Dir: Michael Davis. US. 2007. 87mins.
Merrily amoral, shamelessly watchable and outlandishly funny, Shoot 'Em Up is not for all tastes, but those with a dark sense of humour and a penchant for knowingly excessive violence will have a ball. Short enough so that its thin premise doesn't run out of steam, this tongue-in-cheek action-comedy thriller both lampoons gratuitous action movies while offering sufficiently exciting (and gratuitous) set pieces in its own right.
New Line will certainly sell Shoot 'Em Up, which opens September 7 in the US, to the same comic-book/action crowds that sampled 2005's Sin City and this winter's Smokin' Aces. While New Line would love to get close to Sin City's $74m domestic tally, Shoot 'Em Up lacks that film's star power and source-material recognition. (Though Shoot's Clive Owen also appeared in that film, he was not one of the most prominent names in the picture.) With neither Owen nor Paul Giamatti bankable action commodities, Shoot may end up closer to Smokin' Aces' $36m American haul or even Grindhouse's disappointing $25m figure.
The film will expand into foreign markets starting in mid-September, where co-star Monica Bellucci may prove to be the strongest international draw. The unrelenting action will entice young men of any nationality, but it will probably prove difficult to interest women in such macho silliness. Shoot 'Em Up seems poised to be a beloved cult item, though, practically guaranteeing healthy ancillaries down the line.
Angry loner Smith (Clive Owen) must care for a defenceless newborn boy after his mother's murder by a gang of goons run by the arrogant, intellectual Hertz (Paul Giamatti). Hertz wants to kill the baby as well, which forces Smith to team up with DQ (Monica Bellucci), a sympathetic prostitute, to protect the child and determine why this baby's fate is so important to Hertz.
Working from his original script, director Michael Davis has crafted Shoot 'Em Up as if it was actually based on an ultra-violent graphic novel. With its grungy noir look, copious gun play, hard-boiled characters, and explicit bloodshed, the film could have sprung from the imagination of Frank Miller, the comic-book writer of Sin City and 300. But while Davis has clearly been influenced by comics, as well as the films of Quentin Tarantino and others, he manages to concoct a unique, pungent variation on these conventions, producing a film that is both exciting and frequently very funny without resorting to camp or jokey excess.
Because Shoot 'Em Up proceeds like a live-action graphic novel, with characters talking in exaggerated tough-guy dialogue and performing physical feats that would land a mere mortal in the morgue, the performances require a certain gravity and self-assurance to anchor the film's overridingly outrageous tone. Owen and Giamatti do terrific work in this regard. Though their characters are meant to be larger-than-life versions of a noir hero and villain, neither actor approaches his role with any condescension or showboating.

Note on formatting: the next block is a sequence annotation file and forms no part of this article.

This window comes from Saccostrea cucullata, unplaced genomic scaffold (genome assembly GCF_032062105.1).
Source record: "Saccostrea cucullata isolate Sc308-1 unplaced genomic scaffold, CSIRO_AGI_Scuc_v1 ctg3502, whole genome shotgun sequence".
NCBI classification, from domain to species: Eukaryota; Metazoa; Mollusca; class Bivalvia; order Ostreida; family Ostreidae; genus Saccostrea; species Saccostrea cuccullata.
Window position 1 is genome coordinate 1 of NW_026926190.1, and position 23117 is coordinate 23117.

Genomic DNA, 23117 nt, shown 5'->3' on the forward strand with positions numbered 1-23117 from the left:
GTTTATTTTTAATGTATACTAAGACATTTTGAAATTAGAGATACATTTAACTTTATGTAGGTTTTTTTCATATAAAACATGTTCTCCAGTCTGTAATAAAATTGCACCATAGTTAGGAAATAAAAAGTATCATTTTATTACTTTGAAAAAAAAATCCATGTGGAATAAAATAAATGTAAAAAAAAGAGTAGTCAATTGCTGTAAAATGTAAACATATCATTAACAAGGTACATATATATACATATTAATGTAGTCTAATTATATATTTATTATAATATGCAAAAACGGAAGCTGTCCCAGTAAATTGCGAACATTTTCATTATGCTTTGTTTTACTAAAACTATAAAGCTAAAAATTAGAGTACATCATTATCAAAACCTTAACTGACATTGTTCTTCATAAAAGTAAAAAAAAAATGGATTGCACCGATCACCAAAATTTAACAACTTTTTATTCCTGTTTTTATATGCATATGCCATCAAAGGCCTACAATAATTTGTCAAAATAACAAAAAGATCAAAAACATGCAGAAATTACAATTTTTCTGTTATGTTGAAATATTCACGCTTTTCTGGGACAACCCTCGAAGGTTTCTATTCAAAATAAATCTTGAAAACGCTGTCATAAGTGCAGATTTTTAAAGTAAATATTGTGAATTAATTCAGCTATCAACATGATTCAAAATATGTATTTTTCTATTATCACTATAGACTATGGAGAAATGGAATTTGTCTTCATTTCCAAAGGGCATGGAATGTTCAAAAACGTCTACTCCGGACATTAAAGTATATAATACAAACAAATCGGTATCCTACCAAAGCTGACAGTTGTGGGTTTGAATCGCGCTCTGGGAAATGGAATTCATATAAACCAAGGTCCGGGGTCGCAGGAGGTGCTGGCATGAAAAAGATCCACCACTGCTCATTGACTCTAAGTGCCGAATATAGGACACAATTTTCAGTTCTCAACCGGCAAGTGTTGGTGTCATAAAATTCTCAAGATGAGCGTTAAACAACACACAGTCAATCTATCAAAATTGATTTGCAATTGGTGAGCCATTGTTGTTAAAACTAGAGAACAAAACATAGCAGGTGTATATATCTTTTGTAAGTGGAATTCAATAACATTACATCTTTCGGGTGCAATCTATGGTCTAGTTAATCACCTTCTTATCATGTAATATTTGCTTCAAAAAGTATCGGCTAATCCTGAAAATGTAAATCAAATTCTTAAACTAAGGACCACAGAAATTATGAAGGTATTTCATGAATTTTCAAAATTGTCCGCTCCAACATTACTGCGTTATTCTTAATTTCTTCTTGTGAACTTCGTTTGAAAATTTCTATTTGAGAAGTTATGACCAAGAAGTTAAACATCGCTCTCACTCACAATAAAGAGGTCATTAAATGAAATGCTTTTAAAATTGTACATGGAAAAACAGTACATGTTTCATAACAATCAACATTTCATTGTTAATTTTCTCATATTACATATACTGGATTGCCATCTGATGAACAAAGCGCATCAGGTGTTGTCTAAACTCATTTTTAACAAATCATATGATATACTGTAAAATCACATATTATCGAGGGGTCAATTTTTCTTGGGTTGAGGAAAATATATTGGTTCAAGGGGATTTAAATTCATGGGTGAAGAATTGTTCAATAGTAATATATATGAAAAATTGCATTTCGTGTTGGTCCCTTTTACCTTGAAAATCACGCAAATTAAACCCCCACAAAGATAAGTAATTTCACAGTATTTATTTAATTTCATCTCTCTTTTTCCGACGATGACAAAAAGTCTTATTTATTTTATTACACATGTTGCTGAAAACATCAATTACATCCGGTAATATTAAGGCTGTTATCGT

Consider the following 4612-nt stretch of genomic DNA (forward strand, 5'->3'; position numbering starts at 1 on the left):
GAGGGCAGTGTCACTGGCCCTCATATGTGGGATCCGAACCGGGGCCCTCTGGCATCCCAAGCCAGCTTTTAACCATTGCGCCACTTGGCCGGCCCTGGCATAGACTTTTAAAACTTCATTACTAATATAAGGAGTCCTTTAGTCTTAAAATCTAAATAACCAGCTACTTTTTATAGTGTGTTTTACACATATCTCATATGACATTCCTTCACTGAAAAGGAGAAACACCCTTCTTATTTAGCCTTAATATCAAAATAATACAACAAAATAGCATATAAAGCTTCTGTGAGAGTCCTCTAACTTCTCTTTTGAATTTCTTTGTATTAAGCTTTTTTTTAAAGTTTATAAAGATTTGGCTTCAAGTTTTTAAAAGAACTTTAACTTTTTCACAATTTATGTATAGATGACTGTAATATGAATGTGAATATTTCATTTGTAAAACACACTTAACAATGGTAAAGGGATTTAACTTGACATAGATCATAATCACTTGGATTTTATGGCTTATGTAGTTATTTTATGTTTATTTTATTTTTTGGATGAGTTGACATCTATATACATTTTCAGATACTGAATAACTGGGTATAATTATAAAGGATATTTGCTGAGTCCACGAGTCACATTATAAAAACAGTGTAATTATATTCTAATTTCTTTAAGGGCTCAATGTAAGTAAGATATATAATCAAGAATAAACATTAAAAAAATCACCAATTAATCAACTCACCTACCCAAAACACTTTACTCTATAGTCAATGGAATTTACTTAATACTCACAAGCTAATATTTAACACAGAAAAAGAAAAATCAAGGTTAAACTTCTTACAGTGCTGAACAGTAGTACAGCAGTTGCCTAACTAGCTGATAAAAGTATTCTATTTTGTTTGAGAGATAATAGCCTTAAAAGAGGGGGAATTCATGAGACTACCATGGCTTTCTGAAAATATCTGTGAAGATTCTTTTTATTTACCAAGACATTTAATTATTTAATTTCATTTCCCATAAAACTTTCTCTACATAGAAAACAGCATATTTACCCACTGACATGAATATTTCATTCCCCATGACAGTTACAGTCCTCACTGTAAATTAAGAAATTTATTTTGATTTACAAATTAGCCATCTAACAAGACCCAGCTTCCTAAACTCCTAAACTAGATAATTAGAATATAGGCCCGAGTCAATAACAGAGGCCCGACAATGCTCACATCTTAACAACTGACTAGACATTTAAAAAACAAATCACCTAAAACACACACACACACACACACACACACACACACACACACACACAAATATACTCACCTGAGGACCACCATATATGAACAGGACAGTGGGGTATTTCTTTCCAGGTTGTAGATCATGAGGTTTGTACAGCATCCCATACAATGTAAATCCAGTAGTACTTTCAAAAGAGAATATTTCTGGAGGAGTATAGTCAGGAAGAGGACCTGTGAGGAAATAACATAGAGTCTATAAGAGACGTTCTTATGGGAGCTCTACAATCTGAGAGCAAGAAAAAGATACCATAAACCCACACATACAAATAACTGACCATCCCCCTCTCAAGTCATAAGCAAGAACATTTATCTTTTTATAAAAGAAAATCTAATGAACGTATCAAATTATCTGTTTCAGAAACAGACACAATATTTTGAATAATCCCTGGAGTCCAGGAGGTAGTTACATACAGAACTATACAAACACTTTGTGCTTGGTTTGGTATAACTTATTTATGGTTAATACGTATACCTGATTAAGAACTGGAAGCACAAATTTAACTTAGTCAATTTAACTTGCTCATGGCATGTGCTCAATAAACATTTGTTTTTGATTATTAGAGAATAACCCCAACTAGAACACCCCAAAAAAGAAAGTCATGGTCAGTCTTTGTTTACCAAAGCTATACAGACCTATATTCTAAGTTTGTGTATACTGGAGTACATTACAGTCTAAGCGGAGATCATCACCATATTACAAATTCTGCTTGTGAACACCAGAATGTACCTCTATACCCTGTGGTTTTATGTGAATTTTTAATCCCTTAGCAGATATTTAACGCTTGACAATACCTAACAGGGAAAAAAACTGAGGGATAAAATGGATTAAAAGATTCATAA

Owen has played similar cool customers in movies as diverse as Croupier, Sin City and Children Of Men, but the role of the unflappable Smith requires a light touch to go along with all the steely-eyed stares. And Giamatti, whose breakthrough role was playing the noxious nemesis of Howard Stern in Private Parts, deftly balances Hertz's smug superiority, twitching ferocity, and building frustration as Smith continues to elude his grasp.
Though these cardboard characters don't require as much from these men as their more celebrated 'serious' roles do, it's impressive how authoritatively they embody these archetypes.
Bellucci, unfortunately, doesn't fare nearly as well as her male counterparts, partly because Davis hasn't bothered to imagine her as anything other than as a sexual plaything for Smith. But beyond that, Bellucci simply seems uncomfortable with the film's self-mocking style, rendering her hard-hearted whore character without much pizzazz.
Though sure to offend some, Davis also reveals a wicked streak by wringing hearty laughs out of potentially inappropriate situations, such as sex scenes that turn into shootouts in mid-thrust and daring escapes in which Smith must blast his way out of trouble while precariously carrying the infant. Done poorly, such cheeky irreverence would seem cruel or sleazy, but Shoot 'Em Up, for all its hints of menace, is such a gleefully good-spirited time that its rampant violence never feels like overkill.
Shoot 'Em Up gets most of its ammunition from its myriad action sequences, which are maniacally over-the-top in a way that provokes laughter because of their intentional absurdity but also elicits genuine thrills because of their sharp execution. Since it would be unfair to ruin the surprises in store, suffice it to say that eager audience members will discover new ways to kill people with such unconventional weapons as carrots and parachutes. In fact, the film's narrative occasionally seems to whiz by important story beats just so that Davis can get to his next ingenious set piece.
New Line Cinema
New Line Cinema